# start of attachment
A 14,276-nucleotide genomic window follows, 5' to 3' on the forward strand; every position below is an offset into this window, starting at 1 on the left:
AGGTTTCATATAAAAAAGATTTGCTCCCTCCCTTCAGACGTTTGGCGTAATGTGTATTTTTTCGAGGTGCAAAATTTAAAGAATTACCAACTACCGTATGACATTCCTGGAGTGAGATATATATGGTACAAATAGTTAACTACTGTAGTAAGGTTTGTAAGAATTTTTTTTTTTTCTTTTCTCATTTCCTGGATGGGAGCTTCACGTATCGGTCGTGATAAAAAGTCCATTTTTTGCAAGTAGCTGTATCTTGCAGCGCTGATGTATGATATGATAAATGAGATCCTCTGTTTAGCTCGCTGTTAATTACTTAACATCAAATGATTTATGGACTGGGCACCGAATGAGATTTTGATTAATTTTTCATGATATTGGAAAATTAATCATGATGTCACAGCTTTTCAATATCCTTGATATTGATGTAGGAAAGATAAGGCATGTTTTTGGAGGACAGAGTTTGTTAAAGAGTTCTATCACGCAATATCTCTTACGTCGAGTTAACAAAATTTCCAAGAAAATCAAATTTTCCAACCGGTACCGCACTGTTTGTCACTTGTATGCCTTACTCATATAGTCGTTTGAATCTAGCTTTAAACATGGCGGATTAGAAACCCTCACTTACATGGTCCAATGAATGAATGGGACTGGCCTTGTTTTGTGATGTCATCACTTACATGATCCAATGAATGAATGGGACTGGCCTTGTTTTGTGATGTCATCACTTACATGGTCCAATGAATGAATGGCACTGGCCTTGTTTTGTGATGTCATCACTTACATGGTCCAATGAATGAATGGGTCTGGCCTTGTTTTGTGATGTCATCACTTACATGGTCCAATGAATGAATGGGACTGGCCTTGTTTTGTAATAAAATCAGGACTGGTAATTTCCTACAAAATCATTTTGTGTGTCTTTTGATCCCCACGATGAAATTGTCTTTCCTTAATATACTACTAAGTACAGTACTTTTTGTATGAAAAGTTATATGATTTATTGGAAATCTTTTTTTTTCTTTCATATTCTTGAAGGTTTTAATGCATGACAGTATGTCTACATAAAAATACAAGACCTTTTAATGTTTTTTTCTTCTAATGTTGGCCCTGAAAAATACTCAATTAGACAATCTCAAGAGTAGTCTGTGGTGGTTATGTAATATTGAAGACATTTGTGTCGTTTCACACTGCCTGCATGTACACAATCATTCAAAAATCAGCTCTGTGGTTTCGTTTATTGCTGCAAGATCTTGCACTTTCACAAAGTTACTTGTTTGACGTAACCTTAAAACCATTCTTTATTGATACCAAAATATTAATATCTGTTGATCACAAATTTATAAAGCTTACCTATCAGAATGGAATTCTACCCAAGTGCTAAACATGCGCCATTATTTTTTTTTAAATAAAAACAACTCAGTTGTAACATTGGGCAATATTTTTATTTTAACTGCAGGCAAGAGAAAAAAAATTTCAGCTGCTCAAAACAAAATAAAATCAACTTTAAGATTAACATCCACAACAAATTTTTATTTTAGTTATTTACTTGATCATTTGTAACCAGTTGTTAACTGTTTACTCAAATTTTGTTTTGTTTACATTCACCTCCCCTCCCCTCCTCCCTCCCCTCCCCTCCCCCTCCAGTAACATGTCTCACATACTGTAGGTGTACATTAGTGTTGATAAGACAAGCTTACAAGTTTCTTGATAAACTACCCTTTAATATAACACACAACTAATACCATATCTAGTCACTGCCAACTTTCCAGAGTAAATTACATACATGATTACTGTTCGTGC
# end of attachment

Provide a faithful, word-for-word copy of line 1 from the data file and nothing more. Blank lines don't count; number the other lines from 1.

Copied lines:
A 14,276-nucleotide genomic window follows, 5' to 3' on the forward strand; every position below is an offset into this window, starting at 1 on the left: